When the COVID-19 outbreak reached its peak in April in Massachusetts, Taylor Stirrat, RN, a nurse at the Sean M. Healey & AMG Center for ALS at Massachusetts General Hospital, and her colleagues were stressed out. Caring for their patients with ALS (amyotrophic lateral sclerosis) on an out-patient basis, they also struggled to balance their reactions to the pandemic with the urge to help on the front lines.
“I get so much energy and joy from seeing a person spiritually grow.”
“We decided we needed a ‘Joe’ session,” says Taylor, referencing the hospital and ALS spiritual care provider Joe Meekins. Joe has been meeting regularly with the ALS staff for the last three years, helping them understand their feelings when it comes to caring for sick patients.
Joe Answers the Call
Just 28 years old, Joe felt a call to pastoral ministry in his early teen years, but wasn’t planning on a career ministering to hospital patients. After receiving his Master of Divinity and Master of Arts in Counseling at Gordon-Conwell Theological Seminary in 2014, he served a year-long residency at Mass General as part of his clinical pastoral training. At year’s end, Joe was hooked. “I get so much energy and joy from seeing a person spiritually grow,” says Joe. “To see a patient take suffering or a loss from an enemy to a tool, and to give them the space for that change to happen in their life — there is nothing better. That shift is everything.”
Joe is not immune to his own suffering, experiencing several losses in his own life that he had to work through. “You can only go as deep with others as you’ve gone with yourself,” says Meekins. “Those experiences help me to come alongside others emotionally and spiritually during their struggles.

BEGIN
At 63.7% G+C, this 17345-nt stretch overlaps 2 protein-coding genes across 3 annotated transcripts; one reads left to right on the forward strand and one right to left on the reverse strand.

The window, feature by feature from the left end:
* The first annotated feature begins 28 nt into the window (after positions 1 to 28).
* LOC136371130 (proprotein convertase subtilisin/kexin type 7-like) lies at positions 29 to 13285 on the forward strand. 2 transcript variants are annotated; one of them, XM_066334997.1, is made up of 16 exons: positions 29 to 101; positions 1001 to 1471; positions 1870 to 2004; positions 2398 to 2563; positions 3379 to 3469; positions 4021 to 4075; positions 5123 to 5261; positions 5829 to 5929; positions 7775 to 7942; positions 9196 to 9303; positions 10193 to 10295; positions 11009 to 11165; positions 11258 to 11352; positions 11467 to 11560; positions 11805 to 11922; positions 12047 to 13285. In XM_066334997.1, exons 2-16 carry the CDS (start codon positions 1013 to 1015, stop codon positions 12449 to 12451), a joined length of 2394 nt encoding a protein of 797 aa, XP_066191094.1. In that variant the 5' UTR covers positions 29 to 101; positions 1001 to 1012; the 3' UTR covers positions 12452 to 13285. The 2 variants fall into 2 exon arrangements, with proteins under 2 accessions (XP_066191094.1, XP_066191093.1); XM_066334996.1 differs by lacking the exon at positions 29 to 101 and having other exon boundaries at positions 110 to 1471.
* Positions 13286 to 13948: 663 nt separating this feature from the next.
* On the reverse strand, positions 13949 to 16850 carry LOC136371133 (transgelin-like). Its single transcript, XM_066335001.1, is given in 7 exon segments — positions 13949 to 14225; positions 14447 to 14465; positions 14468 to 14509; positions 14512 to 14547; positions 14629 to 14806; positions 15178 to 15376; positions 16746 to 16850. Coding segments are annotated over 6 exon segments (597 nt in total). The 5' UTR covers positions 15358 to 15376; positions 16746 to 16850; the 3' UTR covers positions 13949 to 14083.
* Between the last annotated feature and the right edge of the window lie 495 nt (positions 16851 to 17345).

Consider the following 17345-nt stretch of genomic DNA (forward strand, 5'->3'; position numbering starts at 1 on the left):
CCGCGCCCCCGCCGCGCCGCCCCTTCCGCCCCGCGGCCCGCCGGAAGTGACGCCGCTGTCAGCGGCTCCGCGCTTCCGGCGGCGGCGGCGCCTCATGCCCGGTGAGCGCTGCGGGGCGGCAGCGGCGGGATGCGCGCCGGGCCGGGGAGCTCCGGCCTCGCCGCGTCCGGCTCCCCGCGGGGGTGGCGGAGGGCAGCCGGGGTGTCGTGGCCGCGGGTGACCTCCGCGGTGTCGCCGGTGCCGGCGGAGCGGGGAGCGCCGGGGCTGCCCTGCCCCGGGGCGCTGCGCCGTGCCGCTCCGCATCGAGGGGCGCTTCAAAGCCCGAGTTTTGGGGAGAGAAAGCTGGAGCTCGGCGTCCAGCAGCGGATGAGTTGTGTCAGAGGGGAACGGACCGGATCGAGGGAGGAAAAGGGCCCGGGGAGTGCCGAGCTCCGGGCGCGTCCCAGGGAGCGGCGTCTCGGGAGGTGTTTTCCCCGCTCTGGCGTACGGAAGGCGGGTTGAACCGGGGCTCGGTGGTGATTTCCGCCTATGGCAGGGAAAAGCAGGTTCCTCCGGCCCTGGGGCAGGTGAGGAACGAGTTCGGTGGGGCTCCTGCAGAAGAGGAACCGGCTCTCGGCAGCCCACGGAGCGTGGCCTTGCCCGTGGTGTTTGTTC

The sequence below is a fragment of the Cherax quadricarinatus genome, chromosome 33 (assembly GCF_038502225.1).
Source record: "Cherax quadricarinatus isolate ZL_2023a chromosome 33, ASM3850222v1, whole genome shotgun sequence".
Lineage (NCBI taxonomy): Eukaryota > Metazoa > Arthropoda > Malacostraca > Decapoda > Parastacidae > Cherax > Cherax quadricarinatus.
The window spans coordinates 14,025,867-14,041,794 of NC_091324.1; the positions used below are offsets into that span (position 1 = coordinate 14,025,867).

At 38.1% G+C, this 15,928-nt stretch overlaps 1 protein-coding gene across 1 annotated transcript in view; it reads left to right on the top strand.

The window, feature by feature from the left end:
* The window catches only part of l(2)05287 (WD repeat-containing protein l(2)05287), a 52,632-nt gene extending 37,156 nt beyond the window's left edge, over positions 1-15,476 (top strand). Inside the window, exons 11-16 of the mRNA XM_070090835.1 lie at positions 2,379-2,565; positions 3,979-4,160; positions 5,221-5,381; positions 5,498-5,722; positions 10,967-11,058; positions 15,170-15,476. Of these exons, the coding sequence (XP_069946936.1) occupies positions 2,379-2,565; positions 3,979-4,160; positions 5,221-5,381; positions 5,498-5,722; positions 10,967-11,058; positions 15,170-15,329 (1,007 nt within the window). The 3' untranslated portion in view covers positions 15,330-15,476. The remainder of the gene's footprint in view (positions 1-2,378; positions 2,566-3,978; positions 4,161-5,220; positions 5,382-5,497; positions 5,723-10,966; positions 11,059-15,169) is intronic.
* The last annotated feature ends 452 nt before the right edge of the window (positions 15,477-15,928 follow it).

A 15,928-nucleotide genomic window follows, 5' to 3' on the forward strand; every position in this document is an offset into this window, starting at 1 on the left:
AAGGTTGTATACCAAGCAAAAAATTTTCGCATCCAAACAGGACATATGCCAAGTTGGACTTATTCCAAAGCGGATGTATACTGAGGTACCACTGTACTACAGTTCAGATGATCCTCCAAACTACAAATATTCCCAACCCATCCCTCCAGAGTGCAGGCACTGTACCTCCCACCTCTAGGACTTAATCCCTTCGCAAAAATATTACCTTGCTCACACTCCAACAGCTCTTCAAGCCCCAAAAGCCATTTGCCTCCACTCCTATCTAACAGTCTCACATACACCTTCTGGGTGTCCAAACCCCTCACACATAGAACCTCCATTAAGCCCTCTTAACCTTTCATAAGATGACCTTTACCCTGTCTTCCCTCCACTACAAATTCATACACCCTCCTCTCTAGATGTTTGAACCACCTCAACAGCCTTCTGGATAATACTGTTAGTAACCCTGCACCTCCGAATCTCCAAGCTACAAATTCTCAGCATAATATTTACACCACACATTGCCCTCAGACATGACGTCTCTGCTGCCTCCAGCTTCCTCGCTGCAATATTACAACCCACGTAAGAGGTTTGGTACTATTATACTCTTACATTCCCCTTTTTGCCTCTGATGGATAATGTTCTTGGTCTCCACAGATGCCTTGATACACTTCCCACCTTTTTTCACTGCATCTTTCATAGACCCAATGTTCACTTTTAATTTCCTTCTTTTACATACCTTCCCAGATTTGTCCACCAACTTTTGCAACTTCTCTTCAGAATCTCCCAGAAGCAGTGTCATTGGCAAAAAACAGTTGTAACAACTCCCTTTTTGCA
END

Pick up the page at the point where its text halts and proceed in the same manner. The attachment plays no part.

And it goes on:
More than Spiritual Support
In addition to helping staff boost their strength and resiliency, Joe also helps ALS patients cope with their diagnosis, care and end-of-life decisions. “He helps unearth a lot about patients and their beliefs, which helps us to be better clinicians and prepare for the more difficult conversations,” says Sarah Luppino, RN BSN, associate site director/ALS clinic nurse. “He’s rooted in a very strong faith that drives and centers him and also teaches us the practice of centering ourselves. He has this inspiring way of looking at the world — connecting for us how one’s beliefs play into their care decisions.”
“He gave us a space to stop for a moment and feel how we were feeling. He helped to get our feet back under us.”
“Our patients are so wonderful and invite us into their families,” says Jen Scalia, NP, nurse manager for the ALS Clinic. “Losing patients is so difficult for all of our staff. Having Joe there to help us think about death differently and how to support ourselves has been hugely helpful. And he’s done an amazing job of showing patients how their spirituality can help relieve both their physical and spiritual suffering.”
“The health and resiliency of our staff is so important, and integral to our ability to care for our patients,” says Merit Cudkowicz, MD, MSc, director of the Healey Center for ALS. “We’re so fortunate to be able to work with Joe and benefit from his expertise and support.”
After a 90-minute zoom session with Meekins, the team was feeling stronger and more connected. “We were feeling very uncertain with the COVID-19 outbreak,” says Sarah, who originally asked Joe to work with the ALS staff — including research coordinators, nurses and physicians — after seeing how he connected with patients in clinic. “He gave us a space to stop for a moment and feel how we were feeling. He helped to get our feet back under us.”
This story first appeared on the Sean M. Healey & AMG Center for ALS news page.